Sunday, March 4, 2012

One Town's Desperate Casino Gamble To Fix Unemployment

In putting together the posts for this blog, I have to read a lot of depressing stories. It kind of goes with the territory. As depressing as reports of factories closing, or college students being saddled with unpayable debts or retiree pensions getting slashed may be, the most depressing stories are those in which desperate people are given false hope by some business-as-usual scheme that is destined to fail. Here is the Boston Globe with one such story:
Tom Hoye called a casino resort a one-time chance for this struggling city. Mashpee Wampanoag chairman Cedric Cromwell lavished praise on Taunton’s movers and shakers. And many residents here, accustomed to decline, predicted that a gambling emporium would revive a city that lost its luster long ago.

That buzz of good feeling enveloped the interim City Hall yesterday, as Hoye and Cromwell announced the beginning of a complex process to build a destination casino costing at least $500 million near the heavily traveled intersection of Routes 24 and 140.

“This proposal has the potential to create thousands of employment opportunities for our residents,’’ Hoye said to applause and Native American whoops. “This could potentially be the shot in the arm that our city needs to once again be the gem of Southeastern Massachusetts.’’

The officials stressed that their announcement was merely a beginning and that many hurdles must be cleared before a casino could be built by the Mashpee Wampanoag on a 77-acre, privately owned site in the Liberty and Union Industrial Park.

But yesterday, none of the legal minutiae and mazelike complications seemed to matter to many residents. They spoke of jobs, first-class entertainment, even access to gambling as benefits for a city that has hemorrhaged the mill and precious-metal jobs that once inspired its nickname of Silver City.

“Walk down the streets here and see everybody that’s out of work’’ said Jim Gillon, 59, as he sat at the counter at Joe’s Diner. “It’ll bring jobs to the city. A casino’s got to go somewhere, right? I’ve seen all the silver places and factories go out of business. It’s time to bring some jobs back.’’

Joe Resendes, a 57-year-old landscaper, gave his thumbs-up during a stop at City Hall.

“Taunton needs a kick,’’ Resendes said. “Taunton may be on its last breath. Let it have some air. I’m all for it.’’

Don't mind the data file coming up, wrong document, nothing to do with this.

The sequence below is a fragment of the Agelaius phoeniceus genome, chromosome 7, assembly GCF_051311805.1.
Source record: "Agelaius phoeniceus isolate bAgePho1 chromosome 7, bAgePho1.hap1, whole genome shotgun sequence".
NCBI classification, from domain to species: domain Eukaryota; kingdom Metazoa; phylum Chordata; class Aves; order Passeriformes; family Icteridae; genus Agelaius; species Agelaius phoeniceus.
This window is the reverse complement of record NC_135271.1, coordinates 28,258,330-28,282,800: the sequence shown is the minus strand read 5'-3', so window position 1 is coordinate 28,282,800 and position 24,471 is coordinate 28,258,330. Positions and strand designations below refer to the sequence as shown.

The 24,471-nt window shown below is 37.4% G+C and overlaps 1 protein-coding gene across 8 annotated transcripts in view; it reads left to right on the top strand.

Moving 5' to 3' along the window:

The Mashpee Wampanoag hailed the potential for doing business here.

“I have goosebumps, and that’s a good feeling,’’ Cromwell said. “It’s good medicine.’’

“I’m excited about the opportunity for prosperity for our people,’’ said tribal secretary Marie Stone.
Could that set of quotes be any more pathetic and sad? Legalized gambling is already in big trouble in places like Las Vegas and Atlantic City because so many of the players suckers are tapped out, but these people do not seem to have noticed. Worse still is the idea that it is at all desirable to try to rebuild a local economy decimated by globalization by centering it around a predatory industry that often preys on those who can least afford to lose their money.

There was a time in America, not much longer than a generation ago in fact, when legalized gambling faced a steep uphill battle all across the country because of the moral objections and concerns about the ethics of raising revenue on the backs of the vulnerable. But now the desperation out there has grown to the point where a whole community now embraces the idea without hesitation despite the mounting evidence that, moral and ethical questions aside, it no longer works as a form of economic stimulus.

Bonus: Doug Stanhope has a different take on the lost factory jobs


  1. Very sad story Bill, just shows how reluctant people are to face reality. This community is going to retry a failed formula rather than face facts and try to think of something new. I really do despair that we are ever going to get off the hook we are impaled on. How bad will things have to get before people are ready to really change?

  2. To me mind the liberalisation of gambling (in all its forms including lotteries and the like) has been one of the most pernicious trends of the last generation or so. How many kids go hungry becuase their parents wasted their money on the slots? How much fraud and thievery is due to degenerate gamblers need to keep playing?

    As for the so-called economic impacts on the community it's as rubbish as the figures trotted out to justify stadium construction. Virtually all of the money spent in casinos comes from the local people, and therefore isn't spent in other local businessea. It really is a shell game, and we're suckers to fall for it.

  3. Of course it is. The people (MGM) proposing another casino in Brimfield, MA, told everyone they intend to make their site accessible only from the MassPike, a concept that clearly contradicts any idea the traffic could benefit Brimfield or Palmer (or any other community for miles around). They claimed it would minimize the negative impact, although I can't see how they'd even really consider doing that. Why FORCE people to pay tolls to come to you? That's dumb. Logic says they really plan a surface-road access, to the detriment of the neighboring towns. They also claim to want to design something that combines casino and outdoors activities (hiking, etc), but that's equally unbelievable; if they actually cared about the local envir, they wouldn't build the damn thing at all.
    Fortunately, there is an anti-casino effort here (my friend's an organizer, and was recently taped for Chronicle)....

  4. They claimed it would minimize the negative impact, although I can't see how they'd even really consider doing that. Why FORCE people to pay tolls to come to you? That's dumb. Logic says they really plan a surface-road access, to the detriment of the neighboring towns.

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